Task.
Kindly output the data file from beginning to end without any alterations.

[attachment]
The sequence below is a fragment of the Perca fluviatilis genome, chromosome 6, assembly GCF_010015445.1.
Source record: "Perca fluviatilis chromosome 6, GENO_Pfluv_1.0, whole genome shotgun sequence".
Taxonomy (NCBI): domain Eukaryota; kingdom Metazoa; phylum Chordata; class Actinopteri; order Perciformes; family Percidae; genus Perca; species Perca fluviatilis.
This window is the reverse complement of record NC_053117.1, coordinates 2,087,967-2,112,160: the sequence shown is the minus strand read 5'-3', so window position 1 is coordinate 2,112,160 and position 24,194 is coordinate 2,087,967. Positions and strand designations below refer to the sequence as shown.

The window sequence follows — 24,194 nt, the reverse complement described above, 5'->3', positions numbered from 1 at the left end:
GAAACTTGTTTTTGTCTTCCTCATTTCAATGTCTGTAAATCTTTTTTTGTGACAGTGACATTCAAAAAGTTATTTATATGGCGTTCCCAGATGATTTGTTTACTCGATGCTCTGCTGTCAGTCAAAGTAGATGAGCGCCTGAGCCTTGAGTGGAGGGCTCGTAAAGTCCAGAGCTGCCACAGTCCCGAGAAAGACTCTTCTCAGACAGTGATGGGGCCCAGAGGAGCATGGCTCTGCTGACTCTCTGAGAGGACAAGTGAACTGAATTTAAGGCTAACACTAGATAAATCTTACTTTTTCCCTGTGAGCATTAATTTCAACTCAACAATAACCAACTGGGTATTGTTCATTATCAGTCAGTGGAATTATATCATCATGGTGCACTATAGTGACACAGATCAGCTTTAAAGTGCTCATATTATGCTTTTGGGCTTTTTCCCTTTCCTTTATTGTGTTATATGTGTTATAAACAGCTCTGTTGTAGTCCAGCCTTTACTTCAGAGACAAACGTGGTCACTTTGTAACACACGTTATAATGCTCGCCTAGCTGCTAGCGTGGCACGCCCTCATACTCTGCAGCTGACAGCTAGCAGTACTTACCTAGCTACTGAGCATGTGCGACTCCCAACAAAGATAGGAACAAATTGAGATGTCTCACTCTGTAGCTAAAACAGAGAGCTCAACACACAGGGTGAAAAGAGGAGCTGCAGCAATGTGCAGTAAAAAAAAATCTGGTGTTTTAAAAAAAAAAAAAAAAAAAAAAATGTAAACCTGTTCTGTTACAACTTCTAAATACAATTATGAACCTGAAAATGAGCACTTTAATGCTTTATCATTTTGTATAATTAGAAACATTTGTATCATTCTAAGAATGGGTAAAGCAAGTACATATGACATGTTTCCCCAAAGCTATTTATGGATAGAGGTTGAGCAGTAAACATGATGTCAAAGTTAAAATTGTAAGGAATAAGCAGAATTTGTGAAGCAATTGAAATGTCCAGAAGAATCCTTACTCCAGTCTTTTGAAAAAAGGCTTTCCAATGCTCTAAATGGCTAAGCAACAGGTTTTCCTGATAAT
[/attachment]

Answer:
The sequence below is a fragment of the Perca fluviatilis genome, chromosome 6, assembly GCF_010015445.1.
Source record: "Perca fluviatilis chromosome 6, GENO_Pfluv_1.0, whole genome shotgun sequence".
Taxonomy (NCBI): domain Eukaryota; kingdom Metazoa; phylum Chordata; class Actinopteri; order Perciformes; family Percidae; genus Perca; species Perca fluviatilis.
This window is the reverse complement of record NC_053117.1, coordinates 2,087,967-2,112,160: the sequence shown is the minus strand read 5'-3', so window position 1 is coordinate 2,112,160 and position 24,194 is coordinate 2,087,967. Positions and strand designations below refer to the sequence as shown.

The window sequence follows — 24,194 nt, the reverse complement described above, 5'->3', positions numbered from 1 at the left end:
GAAACTTGTTTTTGTCTTCCTCATTTCAATGTCTGTAAATCTTTTTTTGTGACAGTGACATTCAAAAAGTTATTTATATGGCGTTCCCAGATGATTTGTTTACTCGATGCTCTGCTGTCAGTCAAAGTAGATGAGCGCCTGAGCCTTGAGTGGAGGGCTCGTAAAGTCCAGAGCTGCCACAGTCCCGAGAAAGACTCTTCTCAGACAGTGATGGGGCCCAGAGGAGCATGGCTCTGCTGACTCTCTGAGAGGACAAGTGAACTGAATTTAAGGCTAACACTAGATAAATCTTACTTTTTCCCTGTGAGCATTAATTTCAACTCAACAATAACCAACTGGGTATTGTTCATTATCAGTCAGTGGAATTATATCATCATGGTGCACTATAGTGACACAGATCAGCTTTAAAGTGCTCATATTATGCTTTTGGGCTTTTTCCCTTTCCTTTATTGTGTTATATGTGTTATAAACAGCTCTGTTGTAGTCCAGCCTTTACTTCAGAGACAAACGTGGTCACTTTGTAACACACGTTATAATGCTCGCCTAGCTGCTAGCGTGGCACGCCCTCATACTCTGCAGCTGACAGCTAGCAGTACTTACCTAGCTACTGAGCATGTGCGACTCCCAACAAAGATAGGAACAAATTGAGATGTCTCACTCTGTAGCTAAAACAGAGAGCTCAACACACAGGGTGAAAAGAGGAGCTGCAGCAATGTGCAGTAAAAAAAAATCTGGTGTTTTAAAAAAAAAAAAAAAAAAAAAAATGTAAACCTGTTCTGTTACAACTTCTAAATACAATTATGAACCTGAAAATGAGCACTTTAATGCTTTATCATTTTGTATAATTAGAAACATTTGTATCATTCTAAGAATGGGTAAAGCAAGTACATATGACATGTTTCCCCAAAGCTATTTATGGATAGAGGTTGAGCAGTAAACATGATGTCAAAGTTAAAATTGTAAGGAATAAGCAGAATTTGTGAAGCAATTGAAATGTCCAGAAGAATCCTTACTCCAGTCTTTTGAAAAAAGGCTTTCCAATGCTCTAAATGGCTAAGCAACAGGTTTTCCTGATAAT